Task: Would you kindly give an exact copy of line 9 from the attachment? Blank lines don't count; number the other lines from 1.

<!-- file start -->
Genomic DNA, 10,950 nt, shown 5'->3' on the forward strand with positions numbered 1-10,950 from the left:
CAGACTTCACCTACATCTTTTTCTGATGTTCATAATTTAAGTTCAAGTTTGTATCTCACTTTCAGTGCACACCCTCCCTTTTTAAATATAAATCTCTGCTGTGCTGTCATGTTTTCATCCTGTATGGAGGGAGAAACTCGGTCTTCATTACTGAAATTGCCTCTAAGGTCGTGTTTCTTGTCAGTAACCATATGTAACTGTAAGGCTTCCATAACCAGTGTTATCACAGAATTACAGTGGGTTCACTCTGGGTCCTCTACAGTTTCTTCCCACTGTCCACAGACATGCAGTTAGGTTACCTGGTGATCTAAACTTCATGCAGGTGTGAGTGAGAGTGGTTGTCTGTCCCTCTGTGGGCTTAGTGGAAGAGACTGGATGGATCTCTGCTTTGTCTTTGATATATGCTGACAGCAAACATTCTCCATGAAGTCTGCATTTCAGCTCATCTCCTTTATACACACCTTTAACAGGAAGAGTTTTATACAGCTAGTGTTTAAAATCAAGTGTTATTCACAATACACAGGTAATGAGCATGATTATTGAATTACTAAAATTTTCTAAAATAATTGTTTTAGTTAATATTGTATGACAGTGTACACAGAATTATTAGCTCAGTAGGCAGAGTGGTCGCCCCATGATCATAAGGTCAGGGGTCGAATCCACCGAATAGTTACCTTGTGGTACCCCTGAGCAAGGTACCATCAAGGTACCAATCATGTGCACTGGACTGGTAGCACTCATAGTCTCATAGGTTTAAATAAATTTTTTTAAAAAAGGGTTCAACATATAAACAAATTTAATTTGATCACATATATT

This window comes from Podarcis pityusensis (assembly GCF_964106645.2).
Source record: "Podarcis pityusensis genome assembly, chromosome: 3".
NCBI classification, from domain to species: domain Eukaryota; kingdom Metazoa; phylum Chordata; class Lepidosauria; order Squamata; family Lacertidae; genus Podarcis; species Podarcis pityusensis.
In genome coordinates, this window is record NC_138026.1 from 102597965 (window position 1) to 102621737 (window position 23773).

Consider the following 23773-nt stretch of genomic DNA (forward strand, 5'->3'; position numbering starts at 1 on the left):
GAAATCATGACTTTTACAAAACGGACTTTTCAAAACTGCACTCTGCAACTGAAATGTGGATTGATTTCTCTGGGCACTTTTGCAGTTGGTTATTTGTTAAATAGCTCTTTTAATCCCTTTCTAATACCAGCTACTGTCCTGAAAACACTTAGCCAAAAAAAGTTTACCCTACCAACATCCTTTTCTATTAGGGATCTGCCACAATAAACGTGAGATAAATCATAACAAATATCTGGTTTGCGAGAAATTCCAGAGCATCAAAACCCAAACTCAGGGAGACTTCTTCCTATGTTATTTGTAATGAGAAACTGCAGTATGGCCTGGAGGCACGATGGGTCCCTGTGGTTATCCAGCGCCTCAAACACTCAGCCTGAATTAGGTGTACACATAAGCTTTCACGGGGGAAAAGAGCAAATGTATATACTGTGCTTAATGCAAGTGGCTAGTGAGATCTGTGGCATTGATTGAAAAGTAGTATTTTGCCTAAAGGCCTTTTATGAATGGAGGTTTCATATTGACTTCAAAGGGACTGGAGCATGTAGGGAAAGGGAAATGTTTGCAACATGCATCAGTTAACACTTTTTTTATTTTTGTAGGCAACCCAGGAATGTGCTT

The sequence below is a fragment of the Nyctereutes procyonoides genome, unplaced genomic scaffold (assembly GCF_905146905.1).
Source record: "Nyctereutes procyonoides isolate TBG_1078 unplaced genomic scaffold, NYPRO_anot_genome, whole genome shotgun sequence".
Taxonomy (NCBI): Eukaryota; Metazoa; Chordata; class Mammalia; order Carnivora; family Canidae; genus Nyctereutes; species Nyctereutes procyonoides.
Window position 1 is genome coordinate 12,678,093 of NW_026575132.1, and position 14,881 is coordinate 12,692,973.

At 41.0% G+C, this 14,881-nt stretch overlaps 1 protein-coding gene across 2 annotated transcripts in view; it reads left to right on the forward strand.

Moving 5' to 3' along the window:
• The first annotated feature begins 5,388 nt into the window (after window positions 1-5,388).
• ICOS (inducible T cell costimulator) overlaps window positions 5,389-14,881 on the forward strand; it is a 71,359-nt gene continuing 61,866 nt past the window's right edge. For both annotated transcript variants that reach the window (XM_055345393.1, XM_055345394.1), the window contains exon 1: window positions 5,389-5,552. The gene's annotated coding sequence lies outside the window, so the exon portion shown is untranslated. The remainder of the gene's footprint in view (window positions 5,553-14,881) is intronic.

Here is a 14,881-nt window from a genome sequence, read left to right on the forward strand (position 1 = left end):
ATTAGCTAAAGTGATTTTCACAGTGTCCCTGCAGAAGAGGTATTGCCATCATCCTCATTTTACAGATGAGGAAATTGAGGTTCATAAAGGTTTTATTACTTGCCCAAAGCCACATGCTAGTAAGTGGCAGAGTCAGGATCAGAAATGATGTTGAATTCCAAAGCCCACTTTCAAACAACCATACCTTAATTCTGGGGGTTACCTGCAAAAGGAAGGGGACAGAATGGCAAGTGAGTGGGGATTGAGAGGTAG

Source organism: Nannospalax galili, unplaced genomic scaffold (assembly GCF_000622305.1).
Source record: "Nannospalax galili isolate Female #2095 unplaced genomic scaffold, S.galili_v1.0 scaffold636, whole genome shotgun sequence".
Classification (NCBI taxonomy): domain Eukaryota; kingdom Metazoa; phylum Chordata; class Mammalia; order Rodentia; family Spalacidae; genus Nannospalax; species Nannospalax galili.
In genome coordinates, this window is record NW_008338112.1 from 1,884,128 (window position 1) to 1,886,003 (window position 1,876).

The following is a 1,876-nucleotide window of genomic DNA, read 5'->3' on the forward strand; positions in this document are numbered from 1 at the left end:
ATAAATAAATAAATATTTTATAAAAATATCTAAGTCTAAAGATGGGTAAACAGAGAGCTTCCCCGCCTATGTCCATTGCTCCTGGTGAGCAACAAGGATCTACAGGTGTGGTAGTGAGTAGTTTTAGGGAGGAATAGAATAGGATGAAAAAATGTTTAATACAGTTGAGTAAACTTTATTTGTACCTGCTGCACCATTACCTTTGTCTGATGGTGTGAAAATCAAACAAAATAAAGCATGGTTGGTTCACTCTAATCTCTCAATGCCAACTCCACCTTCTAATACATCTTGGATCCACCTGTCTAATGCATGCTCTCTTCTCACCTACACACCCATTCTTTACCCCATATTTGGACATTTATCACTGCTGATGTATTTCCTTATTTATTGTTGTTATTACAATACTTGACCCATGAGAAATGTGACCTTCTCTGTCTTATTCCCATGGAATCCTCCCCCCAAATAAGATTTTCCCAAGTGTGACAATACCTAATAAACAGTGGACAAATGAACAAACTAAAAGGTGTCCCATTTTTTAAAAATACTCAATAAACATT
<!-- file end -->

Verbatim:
The sequence below is a fragment of the Nyctereutes procyonoides genome, unplaced genomic scaffold (assembly GCF_905146905.1).